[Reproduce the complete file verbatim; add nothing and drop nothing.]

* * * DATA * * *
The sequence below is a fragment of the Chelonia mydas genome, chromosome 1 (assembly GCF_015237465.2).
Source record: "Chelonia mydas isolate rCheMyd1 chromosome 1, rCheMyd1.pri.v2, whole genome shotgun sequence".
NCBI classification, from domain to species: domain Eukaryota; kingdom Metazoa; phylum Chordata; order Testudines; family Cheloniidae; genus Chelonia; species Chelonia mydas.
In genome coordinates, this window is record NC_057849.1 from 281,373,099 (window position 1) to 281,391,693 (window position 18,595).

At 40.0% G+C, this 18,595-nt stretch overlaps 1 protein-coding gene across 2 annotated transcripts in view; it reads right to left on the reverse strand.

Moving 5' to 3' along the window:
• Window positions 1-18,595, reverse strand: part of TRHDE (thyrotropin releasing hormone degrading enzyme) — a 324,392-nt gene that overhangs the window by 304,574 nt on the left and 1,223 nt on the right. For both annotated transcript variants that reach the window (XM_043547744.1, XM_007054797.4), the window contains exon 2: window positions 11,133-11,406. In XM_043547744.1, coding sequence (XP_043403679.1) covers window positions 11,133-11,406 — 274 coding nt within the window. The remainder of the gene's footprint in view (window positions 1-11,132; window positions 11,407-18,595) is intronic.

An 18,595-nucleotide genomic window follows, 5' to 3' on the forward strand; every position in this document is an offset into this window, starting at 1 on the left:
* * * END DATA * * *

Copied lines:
The sequence below is a fragment of the Chelonia mydas genome, chromosome 1 (assembly GCF_015237465.2).
Source record: "Chelonia mydas isolate rCheMyd1 chromosome 1, rCheMyd1.pri.v2, whole genome shotgun sequence".
NCBI classification, from domain to species: domain Eukaryota; kingdom Metazoa; phylum Chordata; order Testudines; family Cheloniidae; genus Chelonia; species Chelonia mydas.
In genome coordinates, this window is record NC_057849.1 from 281,373,099 (window position 1) to 281,391,693 (window position 18,595).

At 40.0% G+C, this 18,595-nt stretch overlaps 1 protein-coding gene across 2 annotated transcripts in view; it reads right to left on the reverse strand.

Moving 5' to 3' along the window:
• Window positions 1-18,595, reverse strand: part of TRHDE (thyrotropin releasing hormone degrading enzyme) — a 324,392-nt gene that overhangs the window by 304,574 nt on the left and 1,223 nt on the right. For both annotated transcript variants that reach the window (XM_043547744.1, XM_007054797.4), the window contains exon 2: window positions 11,133-11,406. In XM_043547744.1, coding sequence (XP_043403679.1) covers window positions 11,133-11,406 — 274 coding nt within the window. The remainder of the gene's footprint in view (window positions 1-11,132; window positions 11,407-18,595) is intronic.

An 18,595-nucleotide genomic window follows, 5' to 3' on the forward strand; every position in this document is an offset into this window, starting at 1 on the left: